OpenJurist

165 F3d 34 United States of America v. L McCarver III

165 F.3d 34

UNITED STATES OF AMERICA, Plaintiff-Appellee,
v.
Alvin L. MCCARVER III, Defendant-Appellant.

No. 96-3592.

United States Court of Appeals, Seventh Circuit.

Submitted Oct. 20, 1998.*
Decided Oct. 20, 1998.

NOTICE: Seventh Circuit Rule 53(b)(2) states unpublished orders shall not be cited or used as precedent except to support a claim of res judicata, collateral estoppel or law of the case in any federal court within the circuit.

Appeal from the United States District Court for the Northern District of Indiana, Hammond Division. No. 92-CR-146. James T. Moody, Judge.

Before Hon. WALTER J. CUMMINGS, Hon. JOEL M. FLAUM, Hon. FRANK H. EASTERBROOK, Circuit Judges.

ORDER

1

Alvin L. McCarver III agreed to testify as a government witness at a trial in exchange for a reduction in his sentence on two separate offenses. As a result, the government filed a motion under Fed.R.Crim.P. 35(b) requesting that McCarver's sentence be reduced. However, the government later moved to withdraw the Rule 35(b) motion on grounds that McCarver had testified falsely at a previous trial, and had not candidly admitted the prior false testimony at the most recent trial. McCarver objected to the government's motion to withdraw. On April 2, 1996, the district court overruled McCarver's objections and allowed the government to withdraw its Rule 35(b) motion. On July 19, 1996, McCarver filed a motion for reconsideration, which the district court denied on July 23, 1996. On August 5, 1996, McCarver filed a second motion for reconsideration, which the district court denied on September 30, 1996. On October 11, 1996, McCarver filed a notice of appeal.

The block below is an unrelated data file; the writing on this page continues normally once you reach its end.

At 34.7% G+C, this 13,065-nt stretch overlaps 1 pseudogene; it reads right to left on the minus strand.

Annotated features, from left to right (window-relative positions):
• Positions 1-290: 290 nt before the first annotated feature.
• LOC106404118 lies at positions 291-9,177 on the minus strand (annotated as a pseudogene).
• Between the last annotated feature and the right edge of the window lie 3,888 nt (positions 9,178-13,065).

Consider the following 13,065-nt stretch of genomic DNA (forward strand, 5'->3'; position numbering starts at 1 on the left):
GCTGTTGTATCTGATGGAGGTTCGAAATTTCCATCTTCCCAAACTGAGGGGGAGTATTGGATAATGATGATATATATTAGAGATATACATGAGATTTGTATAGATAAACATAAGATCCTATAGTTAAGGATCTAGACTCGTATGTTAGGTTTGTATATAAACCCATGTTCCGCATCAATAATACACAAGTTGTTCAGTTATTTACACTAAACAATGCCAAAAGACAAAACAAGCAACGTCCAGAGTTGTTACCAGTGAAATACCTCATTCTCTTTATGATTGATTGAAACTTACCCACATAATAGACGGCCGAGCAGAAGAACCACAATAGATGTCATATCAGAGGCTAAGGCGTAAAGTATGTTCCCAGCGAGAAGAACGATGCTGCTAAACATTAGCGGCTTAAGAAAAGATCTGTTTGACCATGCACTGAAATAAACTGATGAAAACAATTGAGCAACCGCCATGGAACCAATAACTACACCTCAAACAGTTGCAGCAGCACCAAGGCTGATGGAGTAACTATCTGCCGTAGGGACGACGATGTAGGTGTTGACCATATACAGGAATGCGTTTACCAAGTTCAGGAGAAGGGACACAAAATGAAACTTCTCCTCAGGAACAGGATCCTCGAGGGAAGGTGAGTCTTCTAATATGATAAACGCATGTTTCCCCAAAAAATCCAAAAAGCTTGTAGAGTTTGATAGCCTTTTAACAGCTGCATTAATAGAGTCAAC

2

We lack jurisdiction over this appeal, because McCarver did not file a timely notice of appeal. Under Fed. R.App. P. 4(b), McCarver had ten days to file a notice of appeal after the district court entered its order on April 2, 1996. He did not do so. McCarver did not file a motion to reconsider within this ten-day period, either. If he had, he would have been able to file his notice of appeal after the motion to reconsider was decided. United States v. Kalinowski, 890 F.2d 878, 880-81 (7th Cir.1989) (citations omitted). Therefore, we must DISMISS the appeal.

*

After an examination of the briefs and the record, we have concluded that oral argument is unnecessary, and the appeal is submitted on the briefs and the record. See Fed. R.App. P. 34(e); Cir. R. 34(f)